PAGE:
Chapter 18


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Chapter 18

  1. 1. Chapter 18 Dental Assistant Skills
  2. 2. Career Highlights <ul><li>Dental assistants are valuable members of the dental health care field </li></ul><ul><li>Education requirements </li></ul><ul><li>Certification obtained through the Dental Assisting National Board </li></ul><ul><li>Duties performed follow state regulations </li></ul><ul><li>Required skills </li></ul>
  3. 3. 18:1 Identifying the Structures and Tissues of a Tooth <ul><li>Odontology: study of the anatomy, growth, and diseases of the teeth </li></ul><ul><li>Teeth are accessory organs of the digestive tract </li></ul><ul><li>Aid in mastication (chewing) of food </li></ul>
  4. 4. Two Sets of Teeth <ul><li>Dentitions: sets of teeth </li></ul><ul><li>Primary or deciduous dentition </li></ul><ul><li>Permanent or succedaneous dentition </li></ul>
  5. 5. The Tooth <ul><li>Crown—visible in the mouth </li></ul><ul><li>Root—below the gum line </li></ul><ul><li>Cervix—where the crown meets the root </li></ul><ul><li>Apex—tip of the root </li></ul>
  6. 6. Tissues of the Tooth <ul><li>Enamel—covers the crown </li></ul><ul><li>Cementum—covers the outside of the root </li></ul><ul><li>Dentin—located under the enamel and cementum of the root </li></ul><ul><li>Pulp—in the inner area of the tooth </li></ul>
  7. 7. Periodontium <ul><li>Structures that surround and support teeth </li></ul><ul><li>Alveolar process or ridge—surrounds the roots and has sockets </li></ul><ul><li>Periodontal ligament—supports the tooth in the socket </li></ul><ul><li>Gingiva or gums—surrounds the cervix </li></ul>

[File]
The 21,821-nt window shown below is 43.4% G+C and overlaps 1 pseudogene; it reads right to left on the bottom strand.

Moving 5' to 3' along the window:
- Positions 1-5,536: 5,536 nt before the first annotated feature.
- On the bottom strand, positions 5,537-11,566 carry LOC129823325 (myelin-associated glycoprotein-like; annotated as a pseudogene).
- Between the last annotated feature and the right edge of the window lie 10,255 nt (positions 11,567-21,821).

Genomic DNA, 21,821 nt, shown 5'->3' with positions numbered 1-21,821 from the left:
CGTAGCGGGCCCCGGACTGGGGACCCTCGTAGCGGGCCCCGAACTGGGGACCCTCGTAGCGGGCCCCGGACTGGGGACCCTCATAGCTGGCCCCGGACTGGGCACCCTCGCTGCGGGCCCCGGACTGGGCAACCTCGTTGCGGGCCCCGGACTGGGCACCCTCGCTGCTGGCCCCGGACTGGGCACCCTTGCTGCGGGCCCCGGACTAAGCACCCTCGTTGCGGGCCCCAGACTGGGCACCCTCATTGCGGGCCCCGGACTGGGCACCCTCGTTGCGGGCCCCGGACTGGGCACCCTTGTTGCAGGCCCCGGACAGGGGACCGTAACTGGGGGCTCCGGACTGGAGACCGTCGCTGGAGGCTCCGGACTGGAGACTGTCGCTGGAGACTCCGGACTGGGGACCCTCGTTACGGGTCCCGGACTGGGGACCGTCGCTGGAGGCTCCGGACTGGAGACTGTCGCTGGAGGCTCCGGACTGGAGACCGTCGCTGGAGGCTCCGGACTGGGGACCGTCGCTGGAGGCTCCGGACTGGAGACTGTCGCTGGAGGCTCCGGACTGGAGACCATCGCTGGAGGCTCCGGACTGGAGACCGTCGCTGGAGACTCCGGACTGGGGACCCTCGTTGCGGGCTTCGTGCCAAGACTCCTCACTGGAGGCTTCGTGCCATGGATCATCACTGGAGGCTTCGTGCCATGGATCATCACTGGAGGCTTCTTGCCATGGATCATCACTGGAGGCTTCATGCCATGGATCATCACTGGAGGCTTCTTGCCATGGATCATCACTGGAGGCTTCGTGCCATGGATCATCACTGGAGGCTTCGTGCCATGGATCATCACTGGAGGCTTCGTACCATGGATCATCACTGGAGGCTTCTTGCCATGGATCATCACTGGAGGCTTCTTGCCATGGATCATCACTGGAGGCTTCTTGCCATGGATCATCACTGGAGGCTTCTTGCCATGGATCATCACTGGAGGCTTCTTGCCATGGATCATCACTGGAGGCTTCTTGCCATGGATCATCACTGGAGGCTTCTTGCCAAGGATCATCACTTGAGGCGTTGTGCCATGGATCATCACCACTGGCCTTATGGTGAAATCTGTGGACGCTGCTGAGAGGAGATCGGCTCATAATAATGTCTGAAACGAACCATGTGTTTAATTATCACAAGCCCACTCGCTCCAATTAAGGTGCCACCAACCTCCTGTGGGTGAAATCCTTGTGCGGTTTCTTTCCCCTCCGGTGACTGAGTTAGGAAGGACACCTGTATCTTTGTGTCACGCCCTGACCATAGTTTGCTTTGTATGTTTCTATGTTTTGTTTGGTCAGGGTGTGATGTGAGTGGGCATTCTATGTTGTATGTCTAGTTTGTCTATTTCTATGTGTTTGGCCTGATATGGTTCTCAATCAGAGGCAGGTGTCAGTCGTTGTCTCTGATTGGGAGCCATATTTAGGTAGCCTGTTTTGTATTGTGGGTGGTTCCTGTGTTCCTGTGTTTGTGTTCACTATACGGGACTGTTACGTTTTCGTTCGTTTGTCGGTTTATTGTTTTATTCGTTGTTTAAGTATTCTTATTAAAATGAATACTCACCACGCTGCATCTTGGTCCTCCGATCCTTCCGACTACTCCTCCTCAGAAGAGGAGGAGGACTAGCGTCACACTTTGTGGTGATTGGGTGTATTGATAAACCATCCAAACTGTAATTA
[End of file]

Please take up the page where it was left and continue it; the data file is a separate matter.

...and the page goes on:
8. 8. Dental Care <ul><li>Disease can affect the teeth and supporting structures </li></ul><ul><li>Dental care </li></ul><ul><ul><li>Preventing and treating dental disease </li></ul></ul><ul><ul><li>Preserving and prolonging the life of the teeth </li></ul></ul>
  9. 9. 18:2 Identifying the Teeth <ul><li>Incisors—front and center of the mouth </li></ul><ul><li>Cuspids—at angles of lips </li></ul><ul><li>Bicuspids—before the molars </li></ul><ul><li>Molars—back of the mouth </li></ul>
  10. 10. Primary or Deciduous Teeth <ul><li>First set of teeth—called “baby” teeth </li></ul><ul><li>20 teeth </li></ul><ul><li>Naming of teeth </li></ul>
  11. 11. Permanent or Succedaneous Teeth <ul><li>Second or permanent set of teeth </li></ul><ul><li>32 teeth </li></ul><ul><li>Naming of teeth </li></ul>
  12. 12. 18:3 Identifying Teeth Using Numbering Systems <ul><li>Universal National Numbering System </li></ul><ul><ul><li>Identified by using letters A to T </li></ul></ul><ul><li>Federation Dentaire International System </li></ul><ul><ul><li>Two-digit code and 4 quadrants </li></ul></ul>
  13. 13. 18:4 Identifying the Surfaces of the Teeth <ul><li>Anterior (toward the front) teeth </li></ul><ul><li>Posterior (toward the back) teeth </li></ul><ul><li>Crown surfaces </li></ul><ul><li>Suggested abbreviations </li></ul>( continues )
  14. 14. Identifying the Surfaces of the Teeth ( continued ) <ul><li>Line angles—form where two crown surfaces meet </li></ul><ul><li>Point angles—form where three crown surfaces meet </li></ul><ul><li>Abbreviations for line angles and point angles of anterior teeth </li></ul><ul><li>Abbreviations for line angles and point angles of posterior teeth </li></ul>
  15. 15. 18:5 Charting Conditions of the Teeth <ul><li>Conditions of the teeth are often charted on dental charts or insurance forms </li></ul><ul><li>Forms, symbols used, abbreviations, and other factors vary </li></ul><ul><li>Dental charts are legal records </li></ul><ul><li>Dental charts </li></ul><ul><li>Anatomic diagrams </li></ul>( continues )
  16. 16. Charting Conditions of the Teeth ( continued ) <ul><li>Geometric diagrams </li></ul><ul><li>Surfaces of teeth </li></ul><ul><li>Charting guidelines </li></ul><ul><li>Common symbols for anatomic or geometric diagrams </li></ul><ul><li>Recording treatments or services </li></ul><ul><li>Use of computerized dental charting </li></ul>